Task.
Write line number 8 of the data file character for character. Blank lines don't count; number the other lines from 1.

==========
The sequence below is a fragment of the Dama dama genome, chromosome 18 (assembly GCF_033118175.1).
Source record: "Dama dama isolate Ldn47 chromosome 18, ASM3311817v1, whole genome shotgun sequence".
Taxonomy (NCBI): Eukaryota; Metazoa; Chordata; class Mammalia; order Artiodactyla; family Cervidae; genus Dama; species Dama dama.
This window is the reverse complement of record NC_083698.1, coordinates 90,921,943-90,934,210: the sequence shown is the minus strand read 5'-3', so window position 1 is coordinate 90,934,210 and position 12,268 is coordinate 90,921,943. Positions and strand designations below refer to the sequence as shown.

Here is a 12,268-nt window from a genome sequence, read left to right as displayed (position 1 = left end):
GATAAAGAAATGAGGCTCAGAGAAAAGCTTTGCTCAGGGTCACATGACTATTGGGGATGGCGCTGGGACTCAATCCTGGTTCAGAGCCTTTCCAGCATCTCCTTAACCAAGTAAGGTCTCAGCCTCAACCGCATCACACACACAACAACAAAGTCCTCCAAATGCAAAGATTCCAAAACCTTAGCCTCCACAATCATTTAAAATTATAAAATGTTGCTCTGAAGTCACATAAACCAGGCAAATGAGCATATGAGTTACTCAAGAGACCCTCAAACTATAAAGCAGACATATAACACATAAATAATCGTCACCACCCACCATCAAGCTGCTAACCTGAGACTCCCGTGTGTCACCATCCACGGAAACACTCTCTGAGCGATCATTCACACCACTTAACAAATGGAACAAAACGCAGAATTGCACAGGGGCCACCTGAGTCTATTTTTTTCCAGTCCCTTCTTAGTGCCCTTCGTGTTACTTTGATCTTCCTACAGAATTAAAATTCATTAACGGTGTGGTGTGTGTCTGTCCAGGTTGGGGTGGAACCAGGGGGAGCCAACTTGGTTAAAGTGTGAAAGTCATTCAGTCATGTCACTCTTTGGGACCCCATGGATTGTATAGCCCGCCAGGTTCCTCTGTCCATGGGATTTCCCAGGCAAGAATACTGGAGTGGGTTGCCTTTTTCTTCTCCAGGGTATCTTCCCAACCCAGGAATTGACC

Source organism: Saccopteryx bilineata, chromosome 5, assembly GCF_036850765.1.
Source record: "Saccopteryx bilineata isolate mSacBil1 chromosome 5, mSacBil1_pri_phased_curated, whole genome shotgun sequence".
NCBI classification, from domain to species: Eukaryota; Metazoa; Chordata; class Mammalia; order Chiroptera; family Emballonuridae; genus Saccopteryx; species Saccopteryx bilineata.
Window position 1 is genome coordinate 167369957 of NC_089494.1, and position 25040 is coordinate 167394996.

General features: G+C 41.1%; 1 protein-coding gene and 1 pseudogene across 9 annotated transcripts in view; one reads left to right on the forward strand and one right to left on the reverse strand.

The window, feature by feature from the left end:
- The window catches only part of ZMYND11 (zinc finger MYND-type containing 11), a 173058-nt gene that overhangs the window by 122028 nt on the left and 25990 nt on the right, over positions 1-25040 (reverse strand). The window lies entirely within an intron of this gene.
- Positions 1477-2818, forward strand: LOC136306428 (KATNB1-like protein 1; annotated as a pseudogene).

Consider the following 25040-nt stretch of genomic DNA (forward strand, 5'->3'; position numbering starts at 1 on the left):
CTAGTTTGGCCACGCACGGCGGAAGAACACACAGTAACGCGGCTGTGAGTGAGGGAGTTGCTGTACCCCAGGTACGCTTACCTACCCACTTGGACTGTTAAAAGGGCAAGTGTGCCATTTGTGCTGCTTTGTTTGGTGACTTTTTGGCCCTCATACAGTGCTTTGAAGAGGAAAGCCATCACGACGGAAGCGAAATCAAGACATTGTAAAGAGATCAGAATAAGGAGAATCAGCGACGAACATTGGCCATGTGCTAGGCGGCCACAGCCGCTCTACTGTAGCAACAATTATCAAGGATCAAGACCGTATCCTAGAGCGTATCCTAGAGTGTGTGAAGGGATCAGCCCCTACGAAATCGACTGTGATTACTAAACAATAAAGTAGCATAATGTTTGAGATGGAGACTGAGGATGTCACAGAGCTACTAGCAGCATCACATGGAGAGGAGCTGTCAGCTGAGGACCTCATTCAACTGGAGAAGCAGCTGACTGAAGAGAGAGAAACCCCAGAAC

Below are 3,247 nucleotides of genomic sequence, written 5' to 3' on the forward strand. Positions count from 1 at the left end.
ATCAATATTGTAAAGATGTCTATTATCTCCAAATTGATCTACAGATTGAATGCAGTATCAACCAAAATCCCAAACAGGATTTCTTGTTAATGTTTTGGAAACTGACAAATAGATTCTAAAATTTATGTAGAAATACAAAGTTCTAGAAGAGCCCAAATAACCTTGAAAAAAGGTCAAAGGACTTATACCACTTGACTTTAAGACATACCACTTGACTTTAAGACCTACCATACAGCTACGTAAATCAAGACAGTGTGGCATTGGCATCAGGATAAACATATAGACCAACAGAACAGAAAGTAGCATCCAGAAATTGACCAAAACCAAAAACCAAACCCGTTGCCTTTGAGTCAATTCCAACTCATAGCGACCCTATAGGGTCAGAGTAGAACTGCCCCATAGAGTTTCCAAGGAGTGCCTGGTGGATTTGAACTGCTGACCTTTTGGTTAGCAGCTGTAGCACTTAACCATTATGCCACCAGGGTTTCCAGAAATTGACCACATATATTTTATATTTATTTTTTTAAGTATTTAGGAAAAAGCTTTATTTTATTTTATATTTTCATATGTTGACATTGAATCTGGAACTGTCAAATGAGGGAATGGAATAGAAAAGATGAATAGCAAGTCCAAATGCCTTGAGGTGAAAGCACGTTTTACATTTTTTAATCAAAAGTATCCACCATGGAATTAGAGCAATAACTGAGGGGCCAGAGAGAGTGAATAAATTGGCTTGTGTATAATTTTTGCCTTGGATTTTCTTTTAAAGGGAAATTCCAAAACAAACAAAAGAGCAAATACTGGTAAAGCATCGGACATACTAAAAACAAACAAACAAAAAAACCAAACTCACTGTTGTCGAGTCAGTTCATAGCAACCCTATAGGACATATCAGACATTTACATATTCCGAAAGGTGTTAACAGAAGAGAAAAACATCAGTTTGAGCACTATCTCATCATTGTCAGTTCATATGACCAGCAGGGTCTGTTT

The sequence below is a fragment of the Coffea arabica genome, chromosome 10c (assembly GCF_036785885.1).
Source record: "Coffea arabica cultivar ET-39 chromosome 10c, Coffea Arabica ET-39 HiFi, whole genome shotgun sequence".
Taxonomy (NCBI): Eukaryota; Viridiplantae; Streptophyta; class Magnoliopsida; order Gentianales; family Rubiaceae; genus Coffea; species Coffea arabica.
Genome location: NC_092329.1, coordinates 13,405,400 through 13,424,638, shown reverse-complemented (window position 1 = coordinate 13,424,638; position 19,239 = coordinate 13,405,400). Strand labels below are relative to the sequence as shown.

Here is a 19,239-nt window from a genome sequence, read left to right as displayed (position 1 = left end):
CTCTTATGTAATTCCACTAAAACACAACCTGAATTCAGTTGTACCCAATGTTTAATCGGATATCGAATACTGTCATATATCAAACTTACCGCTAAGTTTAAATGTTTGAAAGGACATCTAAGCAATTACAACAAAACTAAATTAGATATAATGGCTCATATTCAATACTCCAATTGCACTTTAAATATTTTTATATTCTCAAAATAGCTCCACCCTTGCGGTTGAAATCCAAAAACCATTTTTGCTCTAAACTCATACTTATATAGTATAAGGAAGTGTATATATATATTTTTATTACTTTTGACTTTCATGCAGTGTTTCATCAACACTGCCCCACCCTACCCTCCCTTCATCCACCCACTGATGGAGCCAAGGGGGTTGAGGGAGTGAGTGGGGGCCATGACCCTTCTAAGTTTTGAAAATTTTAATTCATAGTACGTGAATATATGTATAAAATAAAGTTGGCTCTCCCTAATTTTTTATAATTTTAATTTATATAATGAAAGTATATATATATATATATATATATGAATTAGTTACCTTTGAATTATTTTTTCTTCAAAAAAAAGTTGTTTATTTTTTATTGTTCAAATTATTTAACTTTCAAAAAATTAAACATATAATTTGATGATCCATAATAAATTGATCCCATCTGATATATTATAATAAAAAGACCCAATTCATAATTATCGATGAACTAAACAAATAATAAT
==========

Source record: "Saccopteryx bilineata isolate mSacBil1 chromosome 5, mSacBil1_pri_phased_curated, whole genome shotgun sequence".